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Small-Angle Neutron Scattering & T he Superconducting Vortex Lattice. Superconductors: What & Why. Discovered in 1911 By H. Kammerlingh-Onnes , who observed at complete loss of resistance in mercury below 4.2 K.

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superconductors what why
Superconductors: What & Why
  • Discovered in 1911 By H. Kammerlingh-Onnes, who observed at complete loss of resistance in mercury below 4.2 K.
  • Displays an intriguing response to applied magnetic fields (Meissner effect, mixed state).
  • Many aspects still not understood on microscopic level.
  • Immense potential for practical applications.

36.5 MW ship propulsion motor

(American Superconductor)

Loss free energy transport


Magnetic levitation

(Railway Technical Research Institute,


magnetic properties
Magnetic properties
  • Superconductors “allergic” to magnetic fields.
  • At low fields: Complete flux expulsion (Meissner effect).
  • Superconducting screening currents will produce opposing field cancelling applied field.
superconducting vortices
Superconducting vortices
  • For type-II superconductors in the mixed state, the applied magnetic field penetrates in vortices or flux lines.
  • Each vortex carries one flux quantum of magnetic flux:
  • The vortices forms an ordered array - the vortex-lattice (ignoring pinning, melting, etc….).

University of Oslo, Superconductivity lab.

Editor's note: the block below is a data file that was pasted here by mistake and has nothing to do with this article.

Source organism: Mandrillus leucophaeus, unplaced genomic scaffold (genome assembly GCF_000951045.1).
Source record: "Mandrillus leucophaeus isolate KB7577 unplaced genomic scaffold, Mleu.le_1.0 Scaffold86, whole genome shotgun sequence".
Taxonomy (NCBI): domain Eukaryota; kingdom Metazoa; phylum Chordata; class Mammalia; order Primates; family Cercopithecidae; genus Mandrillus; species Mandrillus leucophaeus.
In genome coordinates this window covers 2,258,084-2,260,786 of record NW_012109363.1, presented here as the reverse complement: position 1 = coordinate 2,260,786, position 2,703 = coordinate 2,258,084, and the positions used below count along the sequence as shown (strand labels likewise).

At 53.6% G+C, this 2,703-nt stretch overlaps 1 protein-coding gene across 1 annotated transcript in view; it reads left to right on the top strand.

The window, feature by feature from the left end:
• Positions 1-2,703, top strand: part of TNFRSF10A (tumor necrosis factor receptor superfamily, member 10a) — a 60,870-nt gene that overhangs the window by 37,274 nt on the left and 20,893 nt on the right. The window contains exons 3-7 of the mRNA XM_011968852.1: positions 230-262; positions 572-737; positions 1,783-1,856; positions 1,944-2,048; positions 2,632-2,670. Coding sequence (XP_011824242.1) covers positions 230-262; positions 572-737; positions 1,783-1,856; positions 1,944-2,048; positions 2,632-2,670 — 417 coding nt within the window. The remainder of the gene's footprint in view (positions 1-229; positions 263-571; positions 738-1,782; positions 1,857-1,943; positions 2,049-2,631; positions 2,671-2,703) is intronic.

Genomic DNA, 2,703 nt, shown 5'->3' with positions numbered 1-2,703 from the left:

small angle neutron scattering
Small-angle neutron scattering

SANS-I beam line at Paul Scherrer Institute, Villigen (Switzerland).

  • Neutrons scattered by periodic magnetic field distribution, allowing imaging of the vortex lattice (VL).
  • Typical values:

l = 10 Å

d = 1000 Å

sample environment
Sample environment
  • The diffraction pattern is directly measured on 2D detector.
  • Cryomagnet cool sample and contain magnets. Must rotate around two axes to satisfy Bragg condition for VL.
luni 2 b 2 c
  • Member of RNi2B2C family of SC’s (R = Y, Dy, Ho, Er, Tm, Lu).
  • Tc = 16. 6 K, Hc2(2 K) = 7.3 T. Relatively well understood, good case study.
  • Intriguing in-plane anisotropy:

a) FS anisotropy + non-local electrodynamics → VL symmetry transitions.

b) Anisotropic s-wave (s+g?) gap symmetry (nodes along 100).

K. Maki, P. Thalmeier, H. Won,

Phys. Rev. B 65, 140502(R) (2002).

V. G. Kogan et al.,

Phys. Rev. B 55, R8693 (1997).

N. Nakai et al.,

Phys. Rev. Lett. 89, 237004 (2002).

vl reflectivity and form factor
VL reflectivity and form factor
  • Absolute VL reflectivity → vortex form factor.
  • Form factor can be measured continuously as function of scattering vector, q :
vl field reconstruction
VL field reconstruction


J. M. Densmoreet al., Phys. Rev. B 79, 174522 (2009)